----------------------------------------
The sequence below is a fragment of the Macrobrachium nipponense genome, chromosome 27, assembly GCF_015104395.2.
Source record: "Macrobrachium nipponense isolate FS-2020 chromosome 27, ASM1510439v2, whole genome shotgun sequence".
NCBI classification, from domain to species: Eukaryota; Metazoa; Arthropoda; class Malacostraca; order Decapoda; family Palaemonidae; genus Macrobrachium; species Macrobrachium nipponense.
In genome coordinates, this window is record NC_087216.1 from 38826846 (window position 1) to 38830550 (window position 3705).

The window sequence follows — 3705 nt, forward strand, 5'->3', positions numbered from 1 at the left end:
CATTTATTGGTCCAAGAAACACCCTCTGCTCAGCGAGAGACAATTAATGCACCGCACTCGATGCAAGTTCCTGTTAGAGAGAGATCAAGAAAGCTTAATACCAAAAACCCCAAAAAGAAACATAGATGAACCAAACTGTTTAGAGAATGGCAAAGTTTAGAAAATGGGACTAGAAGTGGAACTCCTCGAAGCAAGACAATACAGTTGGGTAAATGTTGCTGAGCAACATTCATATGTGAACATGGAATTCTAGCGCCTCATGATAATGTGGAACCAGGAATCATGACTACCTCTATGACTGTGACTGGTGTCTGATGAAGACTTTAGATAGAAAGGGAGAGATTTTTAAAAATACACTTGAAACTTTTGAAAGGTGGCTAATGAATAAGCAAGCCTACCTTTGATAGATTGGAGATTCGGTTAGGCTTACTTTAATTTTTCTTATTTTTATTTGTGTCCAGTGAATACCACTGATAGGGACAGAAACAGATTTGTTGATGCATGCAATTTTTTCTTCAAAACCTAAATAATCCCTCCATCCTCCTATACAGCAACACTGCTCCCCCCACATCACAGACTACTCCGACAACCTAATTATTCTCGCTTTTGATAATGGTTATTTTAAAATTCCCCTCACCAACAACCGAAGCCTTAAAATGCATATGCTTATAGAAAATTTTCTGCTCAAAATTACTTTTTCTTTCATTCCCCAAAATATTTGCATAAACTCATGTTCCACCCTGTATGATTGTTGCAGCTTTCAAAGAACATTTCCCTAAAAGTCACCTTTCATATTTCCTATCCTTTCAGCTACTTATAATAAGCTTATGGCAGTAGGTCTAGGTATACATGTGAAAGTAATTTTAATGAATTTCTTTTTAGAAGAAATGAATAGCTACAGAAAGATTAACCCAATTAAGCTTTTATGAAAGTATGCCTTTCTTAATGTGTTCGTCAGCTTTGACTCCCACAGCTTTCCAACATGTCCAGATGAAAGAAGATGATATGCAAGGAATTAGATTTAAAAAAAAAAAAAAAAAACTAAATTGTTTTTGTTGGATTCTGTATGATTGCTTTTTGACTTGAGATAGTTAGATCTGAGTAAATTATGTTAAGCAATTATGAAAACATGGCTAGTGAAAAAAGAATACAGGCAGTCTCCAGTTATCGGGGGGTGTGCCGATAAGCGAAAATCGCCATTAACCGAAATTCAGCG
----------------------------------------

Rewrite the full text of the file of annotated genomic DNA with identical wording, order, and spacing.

The sequence below is a fragment of the Macrobrachium nipponense genome, chromosome 27, assembly GCF_015104395.2.
Source record: "Macrobrachium nipponense isolate FS-2020 chromosome 27, ASM1510439v2, whole genome shotgun sequence".
NCBI classification, from domain to species: Eukaryota; Metazoa; Arthropoda; class Malacostraca; order Decapoda; family Palaemonidae; genus Macrobrachium; species Macrobrachium nipponense.
In genome coordinates, this window is record NC_087216.1 from 38826846 (window position 1) to 38830550 (window position 3705).

The window sequence follows — 3705 nt, forward strand, 5'->3', positions numbered from 1 at the left end:
CATTTATTGGTCCAAGAAACACCCTCTGCTCAGCGAGAGACAATTAATGCACCGCACTCGATGCAAGTTCCTGTTAGAGAGAGATCAAGAAAGCTTAATACCAAAAACCCCAAAAAGAAACATAGATGAACCAAACTGTTTAGAGAATGGCAAAGTTTAGAAAATGGGACTAGAAGTGGAACTCCTCGAAGCAAGACAATACAGTTGGGTAAATGTTGCTGAGCAACATTCATATGTGAACATGGAATTCTAGCGCCTCATGATAATGTGGAACCAGGAATCATGACTACCTCTATGACTGTGACTGGTGTCTGATGAAGACTTTAGATAGAAAGGGAGAGATTTTTAAAAATACACTTGAAACTTTTGAAAGGTGGCTAATGAATAAGCAAGCCTACCTTTGATAGATTGGAGATTCGGTTAGGCTTACTTTAATTTTTCTTATTTTTATTTGTGTCCAGTGAATACCACTGATAGGGACAGAAACAGATTTGTTGATGCATGCAATTTTTTCTTCAAAACCTAAATAATCCCTCCATCCTCCTATACAGCAACACTGCTCCCCCCACATCACAGACTACTCCGACAACCTAATTATTCTCGCTTTTGATAATGGTTATTTTAAAATTCCCCTCACCAACAACCGAAGCCTTAAAATGCATATGCTTATAGAAAATTTTCTGCTCAAAATTACTTTTTCTTTCATTCCCCAAAATATTTGCATAAACTCATGTTCCACCCTGTATGATTGTTGCAGCTTTCAAAGAACATTTCCCTAAAAGTCACCTTTCATATTTCCTATCCTTTCAGCTACTTATAATAAGCTTATGGCAGTAGGTCTAGGTATACATGTGAAAGTAATTTTAATGAATTTCTTTTTAGAAGAAATGAATAGCTACAGAAAGATTAACCCAATTAAGCTTTTATGAAAGTATGCCTTTCTTAATGTGTTCGTCAGCTTTGACTCCCACAGCTTTCCAACATGTCCAGATGAAAGAAGATGATATGCAAGGAATTAGATTTAAAAAAAAAAAAAAAAAACTAAATTGTTTTTGTTGGATTCTGTATGATTGCTTTTTGACTTGAGATAGTTAGATCTGAGTAAATTATGTTAAGCAATTATGAAAACATGGCTAGTGAAAAAAGAATACAGGCAGTCTCCAGTTATCGGGGGGTGTGCCGATAAGCGAAAATCGCCATTAACCGAAATTCAGCG